Current evidence points to suboptimal bone health in children and adolescents with inflammatory bowel disease (IBD) when compared with their healthy peers. This compromise is evident from diagnosis. The clinical consequences and long-term outcome of this finding are still unknown. The mechanism of suboptimal bone health in children and adolescents with IBD lays mainly in reduced bone formation, but also reduced bone resorption, processes necessary for bone growth. Factors contributing to this derangement are inflammation, delayed growth and puberty, lean mass deficits, and use of glucocorticoids. We recognize that evidence is sparse on the topic of bone health in children and adolescents with IBD. In this clinical guideline, based on current evidence, we provide recommendations on screening and monitoring bone health in children and adolescents with IBD, including modalities to achieve this and their limitations; monitoring of parameters of growth, pubertal development, and reasons for concern; evaluation of vitamin D status and vitamin D and calcium intake; exercise; and nutritional support. We also report on the current evidence of the effect of biologics on bone health in children and adolescents with IBD, as well as the role of bone active medications such as bisphosphonates. Finally, we summarize the existing numerous gaps in knowledge and potential subjects for future research endeavors.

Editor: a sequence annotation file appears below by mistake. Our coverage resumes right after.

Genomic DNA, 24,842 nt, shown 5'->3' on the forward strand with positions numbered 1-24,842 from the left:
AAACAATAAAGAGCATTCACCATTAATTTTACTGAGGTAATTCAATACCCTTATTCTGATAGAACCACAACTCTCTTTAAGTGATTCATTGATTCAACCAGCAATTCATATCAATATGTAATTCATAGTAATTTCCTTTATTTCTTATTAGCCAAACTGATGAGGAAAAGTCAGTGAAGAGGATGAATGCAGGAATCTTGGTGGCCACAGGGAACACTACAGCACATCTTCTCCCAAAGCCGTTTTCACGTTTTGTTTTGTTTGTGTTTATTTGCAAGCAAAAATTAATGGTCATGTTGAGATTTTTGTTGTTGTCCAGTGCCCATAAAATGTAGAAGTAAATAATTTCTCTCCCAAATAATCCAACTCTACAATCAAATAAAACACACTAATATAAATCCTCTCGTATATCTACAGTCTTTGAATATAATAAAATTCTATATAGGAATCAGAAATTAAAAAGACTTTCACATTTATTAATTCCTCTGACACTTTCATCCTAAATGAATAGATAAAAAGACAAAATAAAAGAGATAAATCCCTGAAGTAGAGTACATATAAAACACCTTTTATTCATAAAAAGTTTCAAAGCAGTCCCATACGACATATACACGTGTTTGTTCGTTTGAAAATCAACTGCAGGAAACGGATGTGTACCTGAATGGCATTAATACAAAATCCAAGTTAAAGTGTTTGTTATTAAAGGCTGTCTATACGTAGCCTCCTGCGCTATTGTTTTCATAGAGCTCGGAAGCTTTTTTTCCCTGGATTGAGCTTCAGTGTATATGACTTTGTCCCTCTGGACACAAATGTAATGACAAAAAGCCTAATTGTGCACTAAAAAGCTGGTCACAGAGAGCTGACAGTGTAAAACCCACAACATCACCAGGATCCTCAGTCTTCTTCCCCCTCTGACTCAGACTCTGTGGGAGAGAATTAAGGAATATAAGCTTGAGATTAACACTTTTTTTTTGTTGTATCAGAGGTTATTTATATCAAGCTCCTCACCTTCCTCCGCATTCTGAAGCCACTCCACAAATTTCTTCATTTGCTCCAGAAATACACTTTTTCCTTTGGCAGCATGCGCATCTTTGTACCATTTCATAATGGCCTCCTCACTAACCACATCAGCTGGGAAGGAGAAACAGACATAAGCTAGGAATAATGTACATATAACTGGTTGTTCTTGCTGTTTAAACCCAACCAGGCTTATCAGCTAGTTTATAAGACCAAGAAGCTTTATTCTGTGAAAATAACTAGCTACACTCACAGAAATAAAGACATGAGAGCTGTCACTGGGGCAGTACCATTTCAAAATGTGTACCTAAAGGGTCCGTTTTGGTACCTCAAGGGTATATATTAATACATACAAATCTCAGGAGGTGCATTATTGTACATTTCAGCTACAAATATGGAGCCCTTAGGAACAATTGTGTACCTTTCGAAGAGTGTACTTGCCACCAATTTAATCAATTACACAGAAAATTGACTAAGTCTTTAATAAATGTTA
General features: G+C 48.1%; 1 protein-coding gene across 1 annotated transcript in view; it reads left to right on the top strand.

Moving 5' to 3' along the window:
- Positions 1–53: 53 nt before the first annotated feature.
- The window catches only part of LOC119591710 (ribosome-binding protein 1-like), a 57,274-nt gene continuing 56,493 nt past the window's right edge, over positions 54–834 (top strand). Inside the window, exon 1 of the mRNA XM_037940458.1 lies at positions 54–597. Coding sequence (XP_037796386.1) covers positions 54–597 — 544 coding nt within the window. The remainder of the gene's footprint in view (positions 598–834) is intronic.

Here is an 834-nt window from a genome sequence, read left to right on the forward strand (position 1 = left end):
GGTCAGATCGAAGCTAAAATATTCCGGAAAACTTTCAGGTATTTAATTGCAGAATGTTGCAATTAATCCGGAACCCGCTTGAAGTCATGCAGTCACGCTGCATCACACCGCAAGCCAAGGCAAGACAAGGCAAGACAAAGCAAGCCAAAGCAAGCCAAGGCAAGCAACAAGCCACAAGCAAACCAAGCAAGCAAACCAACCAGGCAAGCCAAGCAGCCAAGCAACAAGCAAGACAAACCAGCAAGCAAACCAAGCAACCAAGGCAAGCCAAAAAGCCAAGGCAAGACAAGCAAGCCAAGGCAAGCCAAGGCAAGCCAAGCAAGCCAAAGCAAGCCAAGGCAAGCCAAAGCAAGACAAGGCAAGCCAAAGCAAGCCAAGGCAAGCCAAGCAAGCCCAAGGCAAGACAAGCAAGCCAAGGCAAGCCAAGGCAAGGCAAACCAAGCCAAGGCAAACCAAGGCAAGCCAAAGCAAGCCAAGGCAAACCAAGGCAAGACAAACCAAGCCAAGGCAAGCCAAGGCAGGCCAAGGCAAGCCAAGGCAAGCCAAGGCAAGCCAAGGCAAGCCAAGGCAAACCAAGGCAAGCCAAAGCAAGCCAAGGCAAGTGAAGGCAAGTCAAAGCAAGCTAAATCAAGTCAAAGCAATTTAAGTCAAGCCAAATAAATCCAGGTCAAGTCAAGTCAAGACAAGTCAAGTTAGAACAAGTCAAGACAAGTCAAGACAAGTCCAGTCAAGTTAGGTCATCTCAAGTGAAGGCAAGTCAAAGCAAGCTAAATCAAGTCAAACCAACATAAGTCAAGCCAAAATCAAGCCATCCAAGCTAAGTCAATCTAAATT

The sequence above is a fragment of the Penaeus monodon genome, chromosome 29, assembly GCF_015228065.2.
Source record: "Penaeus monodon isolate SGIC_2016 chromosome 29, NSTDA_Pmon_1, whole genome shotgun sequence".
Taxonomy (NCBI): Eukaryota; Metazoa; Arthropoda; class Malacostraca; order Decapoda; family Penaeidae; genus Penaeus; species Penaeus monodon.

*Division of Gastroenterology and Nutrition, Children's Hospital Boston, USA
†Division of Gastroenterology, Hepatology and Nutrition, The Children's Hospital of Philadelphia, USA
‡Division of Digestive Diseases, Hepatology and Nutrition, Connecticut Children's Medical Center, USA
§Division of Nephrology, Center for Clinical Epidemiology and Biostatistics, The Children's Hospital of Philadelphia, USA
||Divisions of Endocrinology and Adolescent Medicine, Bone Health Center, Children's Hospital Boston, USA.
Received 9 February, 2011
Accepted 18 February, 2011
Address correspondence and reprint requests to Helen Pappa, MD, MPH, Division of Gastroenterology and Nutrition, Children's Hospital Boston, Boston, MA 02115 (e-mail: firstname.lastname@example.org).
Dr Gordon is the co-director, Clinical Investigation Training Program (Harvard/MIT with Pfizer/Merck). The other authors report no conflicts of interest.